Text from Melbourne Architecture
Swanston Street, University of Melbourne, Parkville
1915-18 Walter Burley Griffin and Marion Mahony in association with AA Fritsch
1942 Connelly, Dale and Payne (chapel)
1958, 1961 TG Payne (Kenny Wing, Donovan Wing)
1986-1993 Falkinger Andronas P/L (stonework, dome and fleche restoration)
The second largest building designed in Australia by the husband and wife partnership of Walter Burley Griffin (1876-1937) and Marion Mahony (1871-1961), Newman College was a direct challenge to the adoption of the stylistic models of Oxford and Cambridge colleges which had previously dominated Parkville’s College Crescent.
The Griffiths produced a distinctive response to the idea of education, faith and the monastic cloister.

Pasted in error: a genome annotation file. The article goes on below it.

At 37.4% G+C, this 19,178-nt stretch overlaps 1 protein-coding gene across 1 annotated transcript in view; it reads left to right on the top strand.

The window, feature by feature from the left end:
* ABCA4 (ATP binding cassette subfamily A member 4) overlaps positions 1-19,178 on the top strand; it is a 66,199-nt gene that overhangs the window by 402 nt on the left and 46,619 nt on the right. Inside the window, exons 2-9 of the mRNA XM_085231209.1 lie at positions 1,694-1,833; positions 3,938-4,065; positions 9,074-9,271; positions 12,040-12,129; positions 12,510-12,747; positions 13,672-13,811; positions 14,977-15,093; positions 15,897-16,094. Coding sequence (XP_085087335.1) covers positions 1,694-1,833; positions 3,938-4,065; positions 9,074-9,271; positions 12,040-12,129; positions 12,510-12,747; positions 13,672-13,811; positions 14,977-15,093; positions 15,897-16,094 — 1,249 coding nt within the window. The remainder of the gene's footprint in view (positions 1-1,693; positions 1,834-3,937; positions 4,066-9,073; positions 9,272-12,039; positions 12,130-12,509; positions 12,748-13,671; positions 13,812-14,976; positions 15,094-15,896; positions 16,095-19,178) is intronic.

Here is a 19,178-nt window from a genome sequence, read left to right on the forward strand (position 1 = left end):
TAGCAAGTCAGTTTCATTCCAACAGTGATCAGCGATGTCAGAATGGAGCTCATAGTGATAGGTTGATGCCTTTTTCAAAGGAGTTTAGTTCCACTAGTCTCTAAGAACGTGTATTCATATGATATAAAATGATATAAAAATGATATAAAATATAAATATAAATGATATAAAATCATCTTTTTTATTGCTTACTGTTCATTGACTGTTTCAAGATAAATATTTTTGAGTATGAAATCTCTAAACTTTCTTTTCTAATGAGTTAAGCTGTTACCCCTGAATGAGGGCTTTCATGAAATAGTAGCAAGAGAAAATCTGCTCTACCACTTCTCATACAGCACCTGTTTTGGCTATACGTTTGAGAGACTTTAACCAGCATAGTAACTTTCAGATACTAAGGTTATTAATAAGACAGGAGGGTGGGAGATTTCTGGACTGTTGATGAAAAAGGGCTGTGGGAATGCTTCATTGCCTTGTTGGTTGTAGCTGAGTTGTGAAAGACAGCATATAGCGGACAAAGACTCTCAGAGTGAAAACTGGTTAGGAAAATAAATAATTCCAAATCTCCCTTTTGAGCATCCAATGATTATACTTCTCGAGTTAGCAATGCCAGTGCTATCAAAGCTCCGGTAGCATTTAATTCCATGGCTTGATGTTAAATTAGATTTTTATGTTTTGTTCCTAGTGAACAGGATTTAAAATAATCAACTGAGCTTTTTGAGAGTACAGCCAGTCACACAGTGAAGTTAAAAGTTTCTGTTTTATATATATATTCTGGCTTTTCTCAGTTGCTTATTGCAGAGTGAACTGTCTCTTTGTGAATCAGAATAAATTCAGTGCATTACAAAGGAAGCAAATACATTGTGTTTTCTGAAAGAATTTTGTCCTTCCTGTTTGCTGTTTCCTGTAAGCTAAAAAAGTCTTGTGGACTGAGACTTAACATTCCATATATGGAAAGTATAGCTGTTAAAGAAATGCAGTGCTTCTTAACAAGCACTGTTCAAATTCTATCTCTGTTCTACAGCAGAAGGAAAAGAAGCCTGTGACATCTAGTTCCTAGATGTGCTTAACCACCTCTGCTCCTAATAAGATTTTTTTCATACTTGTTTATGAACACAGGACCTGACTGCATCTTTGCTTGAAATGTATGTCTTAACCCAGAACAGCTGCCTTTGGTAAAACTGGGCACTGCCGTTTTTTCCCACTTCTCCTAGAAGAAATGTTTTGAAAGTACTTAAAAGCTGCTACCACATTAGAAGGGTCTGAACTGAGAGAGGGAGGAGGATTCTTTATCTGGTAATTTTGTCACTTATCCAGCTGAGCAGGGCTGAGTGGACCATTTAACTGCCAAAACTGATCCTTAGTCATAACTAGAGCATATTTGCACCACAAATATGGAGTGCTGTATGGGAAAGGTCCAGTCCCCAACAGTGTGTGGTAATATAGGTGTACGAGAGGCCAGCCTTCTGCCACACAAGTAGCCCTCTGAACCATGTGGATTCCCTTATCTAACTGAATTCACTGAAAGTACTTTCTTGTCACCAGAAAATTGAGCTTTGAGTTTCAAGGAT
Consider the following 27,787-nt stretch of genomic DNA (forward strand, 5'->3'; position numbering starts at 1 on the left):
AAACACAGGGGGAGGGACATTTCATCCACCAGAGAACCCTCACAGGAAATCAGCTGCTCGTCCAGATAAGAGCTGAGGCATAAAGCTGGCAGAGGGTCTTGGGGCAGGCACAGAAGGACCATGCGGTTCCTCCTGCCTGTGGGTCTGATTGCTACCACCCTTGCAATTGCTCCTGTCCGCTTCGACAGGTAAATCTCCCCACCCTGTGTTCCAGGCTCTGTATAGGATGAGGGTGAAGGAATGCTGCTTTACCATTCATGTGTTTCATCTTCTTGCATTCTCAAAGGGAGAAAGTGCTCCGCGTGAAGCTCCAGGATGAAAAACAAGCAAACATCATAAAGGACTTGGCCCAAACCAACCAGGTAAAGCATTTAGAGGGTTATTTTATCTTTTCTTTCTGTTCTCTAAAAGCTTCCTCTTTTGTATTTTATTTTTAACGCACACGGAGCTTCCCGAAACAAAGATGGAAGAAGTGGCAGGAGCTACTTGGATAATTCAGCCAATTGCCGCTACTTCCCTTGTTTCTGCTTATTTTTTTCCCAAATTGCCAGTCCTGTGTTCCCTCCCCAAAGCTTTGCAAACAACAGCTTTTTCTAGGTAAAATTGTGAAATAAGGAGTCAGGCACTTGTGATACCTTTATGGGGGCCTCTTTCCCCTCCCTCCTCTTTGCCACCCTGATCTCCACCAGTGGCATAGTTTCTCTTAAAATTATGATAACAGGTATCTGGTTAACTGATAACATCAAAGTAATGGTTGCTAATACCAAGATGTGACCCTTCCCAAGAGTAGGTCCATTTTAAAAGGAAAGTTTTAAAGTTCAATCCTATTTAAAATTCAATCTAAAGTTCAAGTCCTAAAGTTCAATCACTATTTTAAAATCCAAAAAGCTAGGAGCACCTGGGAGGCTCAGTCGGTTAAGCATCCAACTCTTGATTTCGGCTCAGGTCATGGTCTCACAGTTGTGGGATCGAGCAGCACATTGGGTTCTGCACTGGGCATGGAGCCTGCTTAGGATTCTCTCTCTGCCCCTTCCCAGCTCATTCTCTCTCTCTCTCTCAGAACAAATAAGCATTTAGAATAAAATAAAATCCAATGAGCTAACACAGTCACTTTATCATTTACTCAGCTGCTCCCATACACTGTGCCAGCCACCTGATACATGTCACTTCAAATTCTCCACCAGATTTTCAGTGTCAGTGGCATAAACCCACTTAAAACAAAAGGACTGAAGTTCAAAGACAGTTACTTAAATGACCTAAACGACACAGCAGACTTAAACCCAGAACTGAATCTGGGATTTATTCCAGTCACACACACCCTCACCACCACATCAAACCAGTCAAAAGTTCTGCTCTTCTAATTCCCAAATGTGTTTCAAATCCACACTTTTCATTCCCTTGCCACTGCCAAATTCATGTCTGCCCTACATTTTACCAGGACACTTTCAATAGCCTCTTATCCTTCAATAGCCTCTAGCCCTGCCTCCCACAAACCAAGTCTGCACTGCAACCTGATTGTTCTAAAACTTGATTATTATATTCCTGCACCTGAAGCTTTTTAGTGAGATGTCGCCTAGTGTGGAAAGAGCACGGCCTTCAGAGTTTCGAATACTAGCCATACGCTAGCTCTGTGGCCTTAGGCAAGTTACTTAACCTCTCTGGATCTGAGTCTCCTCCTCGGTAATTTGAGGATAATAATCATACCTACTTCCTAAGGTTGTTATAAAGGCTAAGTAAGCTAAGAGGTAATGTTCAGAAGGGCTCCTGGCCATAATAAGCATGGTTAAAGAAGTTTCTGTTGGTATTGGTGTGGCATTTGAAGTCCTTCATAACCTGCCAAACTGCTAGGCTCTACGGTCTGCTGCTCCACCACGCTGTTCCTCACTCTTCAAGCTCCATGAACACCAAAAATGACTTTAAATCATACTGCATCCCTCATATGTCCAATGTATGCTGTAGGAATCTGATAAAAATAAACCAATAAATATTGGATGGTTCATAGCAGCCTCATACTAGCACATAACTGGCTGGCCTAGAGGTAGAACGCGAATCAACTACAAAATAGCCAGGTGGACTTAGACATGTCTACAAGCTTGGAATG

Named after John Henry Newman (1801-1890), one of the most eminent English writers and theologians of the 19th century, and administered by the Jesuit Fathers, the college was designed to relate geometrically to the centre of the university campus. Two embracing L-shaped arms of the student rooms over two storeys defined two quadrangles. At the centre of the composition was intended to be a chapel. At each corner of the L-shapes was a rotunda: one a dining room, the other a library. The dramatically long cloister, the walls faced in Barrabool andstone, and the dining room rotunda with its central structure forming a cross combine medieval romanticism, innovative reinforced concrete construction, and a symbology that transcends Christian imagery to provide a universally applicable language of knowledge and faith.
While the chapel was not designed by the Griffins and while only one Griffin-designed wing was constructed, the spatial compression of the cloister, the austere gloom of the dining room and the ingenious fixed ventilation detail of the leadlight windows make Newman College one of the charismatic American couple’s most profound contributions to defining a new Australian architectural idiom in the decades following Federation.
Three photographs of my own below.